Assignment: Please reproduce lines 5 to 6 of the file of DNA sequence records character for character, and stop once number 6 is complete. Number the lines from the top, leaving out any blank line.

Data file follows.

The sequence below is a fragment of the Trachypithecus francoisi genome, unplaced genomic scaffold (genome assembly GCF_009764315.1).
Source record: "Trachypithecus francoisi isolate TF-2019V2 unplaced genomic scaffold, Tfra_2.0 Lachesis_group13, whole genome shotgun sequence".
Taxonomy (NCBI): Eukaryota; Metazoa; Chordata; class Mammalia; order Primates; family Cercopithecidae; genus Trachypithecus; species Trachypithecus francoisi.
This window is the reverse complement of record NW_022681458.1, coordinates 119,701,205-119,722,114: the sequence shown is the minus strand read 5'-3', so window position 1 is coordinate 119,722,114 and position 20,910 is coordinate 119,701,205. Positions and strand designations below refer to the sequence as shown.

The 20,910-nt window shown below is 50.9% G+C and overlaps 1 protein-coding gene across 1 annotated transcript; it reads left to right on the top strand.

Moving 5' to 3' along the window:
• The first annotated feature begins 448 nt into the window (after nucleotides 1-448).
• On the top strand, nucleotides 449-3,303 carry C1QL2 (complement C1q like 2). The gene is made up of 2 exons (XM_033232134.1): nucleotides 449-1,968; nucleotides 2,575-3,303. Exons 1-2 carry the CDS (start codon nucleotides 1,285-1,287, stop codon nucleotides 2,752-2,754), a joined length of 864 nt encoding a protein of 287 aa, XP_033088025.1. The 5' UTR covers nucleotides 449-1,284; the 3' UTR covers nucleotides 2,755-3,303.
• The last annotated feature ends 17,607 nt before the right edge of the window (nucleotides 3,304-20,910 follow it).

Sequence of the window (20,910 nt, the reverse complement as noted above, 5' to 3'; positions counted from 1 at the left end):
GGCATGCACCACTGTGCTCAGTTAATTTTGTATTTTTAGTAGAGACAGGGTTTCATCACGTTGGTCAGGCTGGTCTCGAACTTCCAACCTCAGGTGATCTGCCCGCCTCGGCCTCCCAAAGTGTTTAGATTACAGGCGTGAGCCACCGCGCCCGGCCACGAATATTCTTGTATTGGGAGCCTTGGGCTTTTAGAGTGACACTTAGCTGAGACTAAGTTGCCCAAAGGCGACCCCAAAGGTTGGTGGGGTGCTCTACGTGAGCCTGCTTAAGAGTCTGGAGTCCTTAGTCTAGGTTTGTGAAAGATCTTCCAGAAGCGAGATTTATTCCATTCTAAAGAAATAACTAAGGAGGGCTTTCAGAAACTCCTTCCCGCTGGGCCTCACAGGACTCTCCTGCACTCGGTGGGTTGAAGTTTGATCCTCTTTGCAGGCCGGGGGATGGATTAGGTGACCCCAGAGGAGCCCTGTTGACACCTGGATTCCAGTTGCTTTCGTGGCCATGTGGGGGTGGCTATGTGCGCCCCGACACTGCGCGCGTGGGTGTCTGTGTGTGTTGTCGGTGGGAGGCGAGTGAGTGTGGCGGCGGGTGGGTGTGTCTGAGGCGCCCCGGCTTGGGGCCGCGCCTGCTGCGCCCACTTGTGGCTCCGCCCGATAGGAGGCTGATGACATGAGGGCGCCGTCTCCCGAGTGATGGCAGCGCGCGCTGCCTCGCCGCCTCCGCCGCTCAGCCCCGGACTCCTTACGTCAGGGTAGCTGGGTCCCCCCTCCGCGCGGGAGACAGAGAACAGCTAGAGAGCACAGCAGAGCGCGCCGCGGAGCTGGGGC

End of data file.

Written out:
The 20,910-nt window shown below is 50.9% G+C and overlaps 1 protein-coding gene across 1 annotated transcript; it reads left to right on the top strand.

Moving 5' to 3' along the window: